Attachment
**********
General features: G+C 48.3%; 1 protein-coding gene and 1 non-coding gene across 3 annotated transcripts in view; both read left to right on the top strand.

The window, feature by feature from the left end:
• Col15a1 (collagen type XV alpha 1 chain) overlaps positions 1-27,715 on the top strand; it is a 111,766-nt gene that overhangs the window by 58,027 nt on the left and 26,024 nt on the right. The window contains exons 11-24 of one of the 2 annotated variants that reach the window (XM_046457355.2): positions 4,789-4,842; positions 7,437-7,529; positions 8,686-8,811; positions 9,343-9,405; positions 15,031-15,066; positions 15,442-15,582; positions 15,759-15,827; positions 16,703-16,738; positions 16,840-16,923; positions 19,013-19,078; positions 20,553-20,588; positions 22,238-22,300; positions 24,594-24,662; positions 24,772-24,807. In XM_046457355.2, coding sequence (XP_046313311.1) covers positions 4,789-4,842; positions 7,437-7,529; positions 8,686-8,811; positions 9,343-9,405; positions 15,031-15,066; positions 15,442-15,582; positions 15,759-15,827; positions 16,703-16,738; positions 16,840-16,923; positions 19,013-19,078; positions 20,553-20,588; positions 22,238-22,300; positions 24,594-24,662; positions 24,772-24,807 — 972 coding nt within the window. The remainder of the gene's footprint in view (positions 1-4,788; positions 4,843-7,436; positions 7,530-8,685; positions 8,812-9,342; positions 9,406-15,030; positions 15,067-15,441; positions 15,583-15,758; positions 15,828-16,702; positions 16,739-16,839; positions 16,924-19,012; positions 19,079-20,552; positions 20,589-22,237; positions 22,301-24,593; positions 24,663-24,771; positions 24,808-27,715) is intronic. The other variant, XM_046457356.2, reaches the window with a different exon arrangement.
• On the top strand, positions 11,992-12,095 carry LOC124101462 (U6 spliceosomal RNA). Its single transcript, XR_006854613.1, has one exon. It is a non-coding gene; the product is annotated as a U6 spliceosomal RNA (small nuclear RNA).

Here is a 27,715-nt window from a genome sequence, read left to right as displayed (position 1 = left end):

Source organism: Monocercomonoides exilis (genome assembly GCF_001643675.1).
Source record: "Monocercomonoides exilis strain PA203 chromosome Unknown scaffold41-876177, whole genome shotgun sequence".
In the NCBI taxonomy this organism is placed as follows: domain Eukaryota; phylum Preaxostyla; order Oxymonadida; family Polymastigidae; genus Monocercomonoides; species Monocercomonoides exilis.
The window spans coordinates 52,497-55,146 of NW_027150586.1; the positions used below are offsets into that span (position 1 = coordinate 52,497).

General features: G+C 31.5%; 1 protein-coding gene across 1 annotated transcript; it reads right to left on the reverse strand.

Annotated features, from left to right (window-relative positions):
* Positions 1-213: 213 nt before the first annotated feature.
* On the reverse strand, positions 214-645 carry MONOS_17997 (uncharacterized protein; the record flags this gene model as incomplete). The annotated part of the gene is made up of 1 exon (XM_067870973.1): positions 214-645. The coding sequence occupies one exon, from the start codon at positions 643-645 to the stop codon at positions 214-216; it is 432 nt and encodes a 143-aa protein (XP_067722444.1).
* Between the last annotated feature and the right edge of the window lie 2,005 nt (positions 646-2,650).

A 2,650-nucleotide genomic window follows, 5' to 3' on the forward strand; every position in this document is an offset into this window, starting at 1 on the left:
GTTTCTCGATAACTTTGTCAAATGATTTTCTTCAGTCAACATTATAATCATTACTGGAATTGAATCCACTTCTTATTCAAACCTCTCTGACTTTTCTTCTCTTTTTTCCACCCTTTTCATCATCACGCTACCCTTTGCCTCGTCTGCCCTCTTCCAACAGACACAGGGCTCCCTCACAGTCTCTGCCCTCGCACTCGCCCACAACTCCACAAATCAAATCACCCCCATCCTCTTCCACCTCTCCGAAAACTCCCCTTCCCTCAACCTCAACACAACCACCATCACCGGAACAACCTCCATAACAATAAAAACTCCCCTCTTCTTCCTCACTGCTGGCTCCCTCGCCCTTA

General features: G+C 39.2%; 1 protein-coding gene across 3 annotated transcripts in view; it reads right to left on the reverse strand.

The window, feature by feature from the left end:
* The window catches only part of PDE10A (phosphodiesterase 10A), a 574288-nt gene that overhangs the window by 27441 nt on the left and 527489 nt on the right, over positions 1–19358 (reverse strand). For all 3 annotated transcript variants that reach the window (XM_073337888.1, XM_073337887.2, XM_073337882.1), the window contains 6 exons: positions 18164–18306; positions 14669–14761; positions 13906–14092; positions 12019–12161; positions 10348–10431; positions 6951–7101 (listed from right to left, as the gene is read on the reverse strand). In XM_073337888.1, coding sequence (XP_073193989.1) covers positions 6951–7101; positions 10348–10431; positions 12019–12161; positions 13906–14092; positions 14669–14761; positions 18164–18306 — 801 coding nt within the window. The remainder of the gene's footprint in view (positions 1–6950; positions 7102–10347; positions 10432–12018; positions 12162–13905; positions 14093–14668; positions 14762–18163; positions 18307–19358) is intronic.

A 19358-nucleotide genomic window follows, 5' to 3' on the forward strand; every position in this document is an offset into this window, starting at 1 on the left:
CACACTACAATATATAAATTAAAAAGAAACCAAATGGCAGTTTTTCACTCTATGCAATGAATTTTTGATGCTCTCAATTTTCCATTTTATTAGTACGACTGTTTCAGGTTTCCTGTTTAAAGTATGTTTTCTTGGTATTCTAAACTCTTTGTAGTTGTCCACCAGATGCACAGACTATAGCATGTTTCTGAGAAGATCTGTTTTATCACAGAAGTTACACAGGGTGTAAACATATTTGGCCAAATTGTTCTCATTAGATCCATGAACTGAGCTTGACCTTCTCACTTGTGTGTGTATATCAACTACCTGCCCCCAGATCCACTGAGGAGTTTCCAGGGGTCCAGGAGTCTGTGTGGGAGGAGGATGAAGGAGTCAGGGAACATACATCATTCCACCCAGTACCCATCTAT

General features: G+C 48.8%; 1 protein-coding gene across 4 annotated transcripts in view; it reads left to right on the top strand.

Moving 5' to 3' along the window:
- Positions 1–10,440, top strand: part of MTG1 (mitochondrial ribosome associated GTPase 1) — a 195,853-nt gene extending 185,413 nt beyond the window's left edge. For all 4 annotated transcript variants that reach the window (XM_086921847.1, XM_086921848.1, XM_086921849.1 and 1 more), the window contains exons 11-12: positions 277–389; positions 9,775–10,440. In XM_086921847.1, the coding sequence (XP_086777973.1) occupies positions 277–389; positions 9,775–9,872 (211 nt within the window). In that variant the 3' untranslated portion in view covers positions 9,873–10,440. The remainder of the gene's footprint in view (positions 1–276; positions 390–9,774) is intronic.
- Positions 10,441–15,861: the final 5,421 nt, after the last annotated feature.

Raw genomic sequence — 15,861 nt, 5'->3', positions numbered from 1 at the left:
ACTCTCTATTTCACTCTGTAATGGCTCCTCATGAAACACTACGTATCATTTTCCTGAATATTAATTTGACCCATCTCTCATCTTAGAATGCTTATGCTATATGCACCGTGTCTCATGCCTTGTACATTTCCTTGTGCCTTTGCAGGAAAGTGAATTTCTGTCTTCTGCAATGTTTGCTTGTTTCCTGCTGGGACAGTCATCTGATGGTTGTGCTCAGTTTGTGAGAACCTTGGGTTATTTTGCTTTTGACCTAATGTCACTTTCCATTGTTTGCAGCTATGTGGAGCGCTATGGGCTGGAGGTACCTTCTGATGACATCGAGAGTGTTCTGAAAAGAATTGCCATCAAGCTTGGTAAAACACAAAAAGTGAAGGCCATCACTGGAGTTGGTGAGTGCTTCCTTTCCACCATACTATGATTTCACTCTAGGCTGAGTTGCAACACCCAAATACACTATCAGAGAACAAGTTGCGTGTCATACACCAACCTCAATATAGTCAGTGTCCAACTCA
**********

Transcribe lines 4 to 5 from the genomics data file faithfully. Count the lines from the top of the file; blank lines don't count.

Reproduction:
• On the top strand, positions 11,992-12,095 carry LOC124101462 (U6 spliceosomal RNA). Its single transcript, XR_006854613.1, has one exon. It is a non-coding gene; the product is annotated as a U6 spliceosomal RNA (small nuclear RNA).

Here is a 27,715-nt window from a genome sequence, read left to right as displayed (position 1 = left end):